Dobble and Matchify Review

Dobble and Matchify Review

It’s not very often that we review two games at the same time, in fact we’ve only really done it once before but when we were sent a copy of Macthify to review it seemed to make a lot of sense to cover it and Dobble in the same review, because they are strikingly similar games.

Dobble Game Review

Dobble, also known as Spot It!, is a game is played with a series of disc shaped cards each one illustrated with a number of random objects. There are a number of different games types available, but each game boils down to the same basic concept; on any two discs there will be one—and only one—matching pair of icons and your job is to spot that pair before anyone else.

We covered Star Wars Dobble a few years ago, and although we liked it we were forced to admit that its really just a fancy game of snap, perfect for kids and family events but not something a hardcore cardboard addict is going to be reaching for every game night.

Matchify Board Game Review

The difference between Dobble and Matchify is that Matchify is played with two separate decks—one of which sports a red border—and the aim of the game is not to spot two identical items but to link two separate items together. You may link the bride with the groom, the clown with the circus tent or the baby with a milk bottle. This simple difffernce changes the pace of the game; its still a frantic race to find a match first, but there’s sometimes a delay as players try to mentally make a link between the two items... well to begin with at least.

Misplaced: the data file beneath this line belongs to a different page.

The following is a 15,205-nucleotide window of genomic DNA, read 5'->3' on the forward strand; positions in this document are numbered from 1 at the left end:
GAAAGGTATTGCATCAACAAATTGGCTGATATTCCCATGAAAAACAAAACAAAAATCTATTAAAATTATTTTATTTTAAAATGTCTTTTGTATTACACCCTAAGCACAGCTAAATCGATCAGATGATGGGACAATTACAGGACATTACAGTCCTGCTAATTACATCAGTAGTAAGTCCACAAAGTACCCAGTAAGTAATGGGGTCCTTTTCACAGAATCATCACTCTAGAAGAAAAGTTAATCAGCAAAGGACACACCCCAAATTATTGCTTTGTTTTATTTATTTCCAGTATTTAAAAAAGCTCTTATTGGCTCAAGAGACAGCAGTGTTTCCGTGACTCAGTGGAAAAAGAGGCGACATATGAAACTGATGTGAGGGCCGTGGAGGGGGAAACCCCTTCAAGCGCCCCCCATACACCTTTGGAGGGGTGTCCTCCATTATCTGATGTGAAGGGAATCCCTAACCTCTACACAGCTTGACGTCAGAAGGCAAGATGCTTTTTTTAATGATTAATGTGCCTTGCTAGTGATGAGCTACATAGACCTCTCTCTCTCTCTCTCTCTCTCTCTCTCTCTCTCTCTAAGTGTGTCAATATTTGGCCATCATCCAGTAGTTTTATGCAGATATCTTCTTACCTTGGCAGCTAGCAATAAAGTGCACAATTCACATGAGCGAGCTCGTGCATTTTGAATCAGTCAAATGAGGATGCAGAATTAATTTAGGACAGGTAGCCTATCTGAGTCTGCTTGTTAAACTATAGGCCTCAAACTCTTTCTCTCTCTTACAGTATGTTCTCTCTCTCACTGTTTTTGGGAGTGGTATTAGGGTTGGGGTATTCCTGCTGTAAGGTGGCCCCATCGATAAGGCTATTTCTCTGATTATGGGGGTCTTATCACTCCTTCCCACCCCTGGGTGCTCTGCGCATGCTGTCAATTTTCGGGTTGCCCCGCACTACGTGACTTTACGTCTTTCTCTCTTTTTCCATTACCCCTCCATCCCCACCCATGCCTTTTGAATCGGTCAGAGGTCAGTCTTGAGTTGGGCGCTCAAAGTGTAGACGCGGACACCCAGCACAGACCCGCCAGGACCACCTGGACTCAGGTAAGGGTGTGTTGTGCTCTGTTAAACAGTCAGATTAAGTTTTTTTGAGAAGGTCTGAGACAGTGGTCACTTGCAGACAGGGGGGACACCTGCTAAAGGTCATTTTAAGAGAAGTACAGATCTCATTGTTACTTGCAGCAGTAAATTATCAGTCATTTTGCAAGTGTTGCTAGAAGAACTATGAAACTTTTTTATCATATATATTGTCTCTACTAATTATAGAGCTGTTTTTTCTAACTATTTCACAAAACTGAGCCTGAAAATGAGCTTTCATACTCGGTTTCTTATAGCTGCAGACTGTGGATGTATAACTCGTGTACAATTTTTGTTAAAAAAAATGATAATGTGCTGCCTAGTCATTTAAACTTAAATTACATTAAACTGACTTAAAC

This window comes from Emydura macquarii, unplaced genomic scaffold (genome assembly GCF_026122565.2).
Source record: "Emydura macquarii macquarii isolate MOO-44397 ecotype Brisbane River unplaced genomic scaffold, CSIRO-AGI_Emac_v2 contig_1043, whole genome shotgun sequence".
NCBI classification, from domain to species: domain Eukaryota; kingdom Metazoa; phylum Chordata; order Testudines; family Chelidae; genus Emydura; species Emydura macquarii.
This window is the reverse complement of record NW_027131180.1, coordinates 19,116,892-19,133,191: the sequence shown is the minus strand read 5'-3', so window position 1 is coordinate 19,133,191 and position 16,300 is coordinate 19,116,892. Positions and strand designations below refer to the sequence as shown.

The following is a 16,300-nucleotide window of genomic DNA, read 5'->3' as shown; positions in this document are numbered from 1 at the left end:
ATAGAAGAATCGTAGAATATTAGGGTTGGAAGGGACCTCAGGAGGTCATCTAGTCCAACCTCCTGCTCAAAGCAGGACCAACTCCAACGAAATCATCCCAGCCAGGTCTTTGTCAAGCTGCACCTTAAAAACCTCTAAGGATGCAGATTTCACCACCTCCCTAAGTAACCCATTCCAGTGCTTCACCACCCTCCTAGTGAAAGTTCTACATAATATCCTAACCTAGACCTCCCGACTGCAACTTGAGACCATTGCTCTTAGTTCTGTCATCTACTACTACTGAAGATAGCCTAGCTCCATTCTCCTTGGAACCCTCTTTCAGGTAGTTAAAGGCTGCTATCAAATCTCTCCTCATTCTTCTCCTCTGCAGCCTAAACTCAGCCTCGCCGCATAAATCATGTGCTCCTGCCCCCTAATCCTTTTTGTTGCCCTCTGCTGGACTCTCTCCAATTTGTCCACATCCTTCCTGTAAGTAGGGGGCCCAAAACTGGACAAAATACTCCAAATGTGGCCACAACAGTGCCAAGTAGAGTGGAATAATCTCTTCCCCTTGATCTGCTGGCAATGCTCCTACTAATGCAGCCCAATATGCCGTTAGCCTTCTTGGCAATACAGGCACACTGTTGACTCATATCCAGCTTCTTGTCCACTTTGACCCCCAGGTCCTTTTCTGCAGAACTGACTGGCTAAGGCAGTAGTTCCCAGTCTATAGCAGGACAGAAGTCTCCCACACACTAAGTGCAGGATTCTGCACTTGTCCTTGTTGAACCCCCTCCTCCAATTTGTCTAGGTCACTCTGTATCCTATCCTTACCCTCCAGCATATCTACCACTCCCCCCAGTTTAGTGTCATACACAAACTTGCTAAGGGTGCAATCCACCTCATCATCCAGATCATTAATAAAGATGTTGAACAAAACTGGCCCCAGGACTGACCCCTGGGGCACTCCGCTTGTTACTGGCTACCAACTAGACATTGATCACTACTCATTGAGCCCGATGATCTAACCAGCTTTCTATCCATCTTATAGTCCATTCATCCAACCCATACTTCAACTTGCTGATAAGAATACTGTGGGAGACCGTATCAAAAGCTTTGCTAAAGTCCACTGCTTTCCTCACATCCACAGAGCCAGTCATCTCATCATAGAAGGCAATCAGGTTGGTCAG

This icon linking gameplay is not without its problems. The rulebook states that the links are defined, in that a certain object must always link with another specific object. The problem is that people’s brains don’t work like that, the baby’s bottle should always be linked to the baby—according to the rules—but of course someone will make a link between a cow and the baby’s bottle, and you can’t just say “no, how dare you have an imagination”.

Matchify Card Game Review

The other issue is that there are only so many icons on the cards, so even halfway through the first game we had learnt most of the links, which on the plus side meant that the game sped up, but also meant that the aspect that differentiated Matchify from Dobble was now moot and we were back to playing the exact same game.

Both Matchify and Dobble are not games for me, and I really am the wrong person to be reviewing these. They’re games that are perfect for kids but for many adults—including my parents who find Ticket to Ride at the top end of acceptable complexity—the games are too simplistic.

This review is based on a full retail copy of the game provided by the publisher. 
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